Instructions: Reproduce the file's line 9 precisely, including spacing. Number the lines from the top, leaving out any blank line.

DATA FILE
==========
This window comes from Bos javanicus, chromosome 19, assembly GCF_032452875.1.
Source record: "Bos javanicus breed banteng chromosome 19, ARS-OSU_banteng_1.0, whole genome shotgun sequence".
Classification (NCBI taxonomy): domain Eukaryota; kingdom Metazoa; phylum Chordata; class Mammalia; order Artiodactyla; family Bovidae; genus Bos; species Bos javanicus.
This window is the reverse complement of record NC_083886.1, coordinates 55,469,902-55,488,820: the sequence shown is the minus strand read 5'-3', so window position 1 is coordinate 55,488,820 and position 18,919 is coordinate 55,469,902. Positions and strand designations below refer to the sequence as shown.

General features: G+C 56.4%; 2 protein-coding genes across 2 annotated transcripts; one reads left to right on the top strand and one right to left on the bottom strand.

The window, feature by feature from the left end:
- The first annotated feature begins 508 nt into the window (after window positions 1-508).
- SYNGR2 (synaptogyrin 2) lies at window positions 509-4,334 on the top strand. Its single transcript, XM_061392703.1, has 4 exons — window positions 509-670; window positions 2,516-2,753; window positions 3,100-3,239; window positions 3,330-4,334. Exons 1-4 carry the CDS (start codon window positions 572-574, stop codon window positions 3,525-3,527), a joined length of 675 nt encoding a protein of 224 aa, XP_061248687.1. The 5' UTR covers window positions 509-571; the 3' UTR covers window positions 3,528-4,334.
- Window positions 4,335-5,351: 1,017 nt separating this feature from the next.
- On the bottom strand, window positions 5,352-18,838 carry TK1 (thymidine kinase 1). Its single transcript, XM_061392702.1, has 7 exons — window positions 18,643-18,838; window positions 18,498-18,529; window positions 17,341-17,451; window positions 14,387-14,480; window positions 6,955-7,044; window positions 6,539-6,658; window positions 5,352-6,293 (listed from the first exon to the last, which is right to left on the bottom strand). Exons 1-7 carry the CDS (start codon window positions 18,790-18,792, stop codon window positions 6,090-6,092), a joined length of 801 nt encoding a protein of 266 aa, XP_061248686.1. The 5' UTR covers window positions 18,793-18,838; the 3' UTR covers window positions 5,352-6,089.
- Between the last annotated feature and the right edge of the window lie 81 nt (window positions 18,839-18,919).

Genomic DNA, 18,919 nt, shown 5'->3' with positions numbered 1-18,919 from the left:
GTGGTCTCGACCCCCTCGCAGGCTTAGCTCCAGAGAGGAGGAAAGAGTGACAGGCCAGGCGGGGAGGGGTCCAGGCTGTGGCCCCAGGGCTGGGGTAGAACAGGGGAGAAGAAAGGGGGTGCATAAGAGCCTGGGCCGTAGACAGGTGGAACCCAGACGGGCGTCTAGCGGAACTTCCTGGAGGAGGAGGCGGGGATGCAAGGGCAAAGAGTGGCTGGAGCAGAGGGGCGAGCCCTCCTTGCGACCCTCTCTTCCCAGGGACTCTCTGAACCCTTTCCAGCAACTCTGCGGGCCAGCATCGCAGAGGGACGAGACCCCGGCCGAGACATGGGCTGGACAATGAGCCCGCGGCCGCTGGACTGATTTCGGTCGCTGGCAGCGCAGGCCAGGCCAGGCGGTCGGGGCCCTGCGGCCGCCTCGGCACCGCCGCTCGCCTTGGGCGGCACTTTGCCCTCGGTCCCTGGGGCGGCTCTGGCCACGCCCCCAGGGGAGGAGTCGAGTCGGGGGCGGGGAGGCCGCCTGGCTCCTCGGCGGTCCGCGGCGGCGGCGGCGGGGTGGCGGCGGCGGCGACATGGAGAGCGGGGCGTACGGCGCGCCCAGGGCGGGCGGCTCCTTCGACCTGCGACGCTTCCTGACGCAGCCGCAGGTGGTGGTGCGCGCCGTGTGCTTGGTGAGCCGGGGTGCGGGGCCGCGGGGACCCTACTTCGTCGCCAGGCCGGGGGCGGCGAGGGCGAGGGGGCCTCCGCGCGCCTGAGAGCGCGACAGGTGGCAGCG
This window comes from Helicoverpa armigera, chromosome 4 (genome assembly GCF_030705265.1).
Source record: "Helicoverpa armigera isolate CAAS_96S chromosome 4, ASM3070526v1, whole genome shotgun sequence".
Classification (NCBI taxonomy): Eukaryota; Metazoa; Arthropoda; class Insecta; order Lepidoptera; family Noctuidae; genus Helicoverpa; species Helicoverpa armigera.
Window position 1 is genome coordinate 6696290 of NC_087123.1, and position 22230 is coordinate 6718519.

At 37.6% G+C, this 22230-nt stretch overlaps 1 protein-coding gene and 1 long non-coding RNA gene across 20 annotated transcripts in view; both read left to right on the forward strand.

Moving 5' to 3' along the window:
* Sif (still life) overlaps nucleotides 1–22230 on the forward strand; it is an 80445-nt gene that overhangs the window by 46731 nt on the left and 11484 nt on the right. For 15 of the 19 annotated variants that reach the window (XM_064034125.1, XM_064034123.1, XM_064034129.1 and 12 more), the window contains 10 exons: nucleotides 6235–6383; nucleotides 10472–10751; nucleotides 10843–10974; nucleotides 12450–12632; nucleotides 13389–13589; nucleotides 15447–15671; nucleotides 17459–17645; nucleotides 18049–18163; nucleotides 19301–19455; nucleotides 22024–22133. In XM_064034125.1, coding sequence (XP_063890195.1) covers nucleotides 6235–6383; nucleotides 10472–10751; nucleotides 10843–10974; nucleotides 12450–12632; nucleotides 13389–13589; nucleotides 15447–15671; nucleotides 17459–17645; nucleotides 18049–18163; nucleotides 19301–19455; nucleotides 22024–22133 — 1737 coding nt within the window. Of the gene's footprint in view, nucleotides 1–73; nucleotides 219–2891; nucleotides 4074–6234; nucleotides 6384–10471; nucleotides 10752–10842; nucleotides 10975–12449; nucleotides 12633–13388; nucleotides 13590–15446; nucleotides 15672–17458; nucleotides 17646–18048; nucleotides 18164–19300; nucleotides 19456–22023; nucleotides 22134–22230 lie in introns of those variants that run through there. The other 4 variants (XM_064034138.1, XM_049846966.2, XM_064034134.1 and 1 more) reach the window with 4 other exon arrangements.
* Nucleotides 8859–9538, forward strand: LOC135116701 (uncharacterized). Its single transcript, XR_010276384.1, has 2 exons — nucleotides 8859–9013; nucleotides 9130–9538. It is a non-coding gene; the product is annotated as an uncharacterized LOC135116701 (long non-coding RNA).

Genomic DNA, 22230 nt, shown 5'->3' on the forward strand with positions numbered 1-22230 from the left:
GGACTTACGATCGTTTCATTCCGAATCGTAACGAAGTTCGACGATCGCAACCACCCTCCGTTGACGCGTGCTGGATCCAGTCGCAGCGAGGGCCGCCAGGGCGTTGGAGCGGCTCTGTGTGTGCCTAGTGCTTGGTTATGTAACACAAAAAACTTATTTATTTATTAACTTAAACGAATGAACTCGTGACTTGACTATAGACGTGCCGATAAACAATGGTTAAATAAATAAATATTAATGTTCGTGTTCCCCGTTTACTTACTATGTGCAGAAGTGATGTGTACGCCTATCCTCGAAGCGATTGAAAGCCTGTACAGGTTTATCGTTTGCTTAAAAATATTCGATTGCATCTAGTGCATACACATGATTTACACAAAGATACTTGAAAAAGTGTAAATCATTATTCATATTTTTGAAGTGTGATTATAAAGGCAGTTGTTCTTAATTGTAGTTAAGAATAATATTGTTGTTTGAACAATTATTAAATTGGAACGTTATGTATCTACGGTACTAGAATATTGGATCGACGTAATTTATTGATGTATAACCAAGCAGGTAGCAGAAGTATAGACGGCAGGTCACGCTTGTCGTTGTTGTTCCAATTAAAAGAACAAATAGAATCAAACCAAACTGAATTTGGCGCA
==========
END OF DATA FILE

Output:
- Window positions 4,335-5,351: 1,017 nt separating this feature from the next.